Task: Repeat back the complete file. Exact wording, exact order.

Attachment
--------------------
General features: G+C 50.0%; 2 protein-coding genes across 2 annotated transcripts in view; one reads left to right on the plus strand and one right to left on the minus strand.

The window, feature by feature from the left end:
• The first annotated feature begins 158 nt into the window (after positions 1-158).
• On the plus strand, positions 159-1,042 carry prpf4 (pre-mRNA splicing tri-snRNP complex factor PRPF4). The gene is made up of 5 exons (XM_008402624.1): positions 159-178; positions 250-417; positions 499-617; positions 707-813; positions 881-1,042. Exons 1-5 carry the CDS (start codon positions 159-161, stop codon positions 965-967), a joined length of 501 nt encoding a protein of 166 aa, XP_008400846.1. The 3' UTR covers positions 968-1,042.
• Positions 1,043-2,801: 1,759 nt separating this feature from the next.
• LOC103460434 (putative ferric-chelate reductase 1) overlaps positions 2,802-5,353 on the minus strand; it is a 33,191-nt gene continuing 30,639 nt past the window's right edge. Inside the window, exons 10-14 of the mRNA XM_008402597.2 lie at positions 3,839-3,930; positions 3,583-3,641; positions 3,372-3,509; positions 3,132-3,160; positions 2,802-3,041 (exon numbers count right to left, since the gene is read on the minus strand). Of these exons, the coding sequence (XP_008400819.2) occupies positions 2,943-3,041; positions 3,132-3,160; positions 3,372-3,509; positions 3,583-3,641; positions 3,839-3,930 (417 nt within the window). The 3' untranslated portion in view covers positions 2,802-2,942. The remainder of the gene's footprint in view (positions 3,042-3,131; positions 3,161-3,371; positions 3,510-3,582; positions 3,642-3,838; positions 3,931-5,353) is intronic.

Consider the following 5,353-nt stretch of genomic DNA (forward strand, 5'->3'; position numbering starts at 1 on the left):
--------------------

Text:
General features: G+C 50.0%; 2 protein-coding genes across 2 annotated transcripts in view; one reads left to right on the plus strand and one right to left on the minus strand.

The window, feature by feature from the left end:
• The first annotated feature begins 158 nt into the window (after positions 1-158).
• On the plus strand, positions 159-1,042 carry prpf4 (pre-mRNA splicing tri-snRNP complex factor PRPF4). The gene is made up of 5 exons (XM_008402624.1): positions 159-178; positions 250-417; positions 499-617; positions 707-813; positions 881-1,042. Exons 1-5 carry the CDS (start codon positions 159-161, stop codon positions 965-967), a joined length of 501 nt encoding a protein of 166 aa, XP_008400846.1. The 3' UTR covers positions 968-1,042.
• Positions 1,043-2,801: 1,759 nt separating this feature from the next.
• LOC103460434 (putative ferric-chelate reductase 1) overlaps positions 2,802-5,353 on the minus strand; it is a 33,191-nt gene continuing 30,639 nt past the window's right edge. Inside the window, exons 10-14 of the mRNA XM_008402597.2 lie at positions 3,839-3,930; positions 3,583-3,641; positions 3,372-3,509; positions 3,132-3,160; positions 2,802-3,041 (exon numbers count right to left, since the gene is read on the minus strand). Of these exons, the coding sequence (XP_008400819.2) occupies positions 2,943-3,041; positions 3,132-3,160; positions 3,372-3,509; positions 3,583-3,641; positions 3,839-3,930 (417 nt within the window). The 3' untranslated portion in view covers positions 2,802-2,942. The remainder of the gene's footprint in view (positions 3,042-3,131; positions 3,161-3,371; positions 3,510-3,582; positions 3,642-3,838; positions 3,931-5,353) is intronic.

Consider the following 5,353-nt stretch of genomic DNA (forward strand, 5'->3'; position numbering starts at 1 on the left):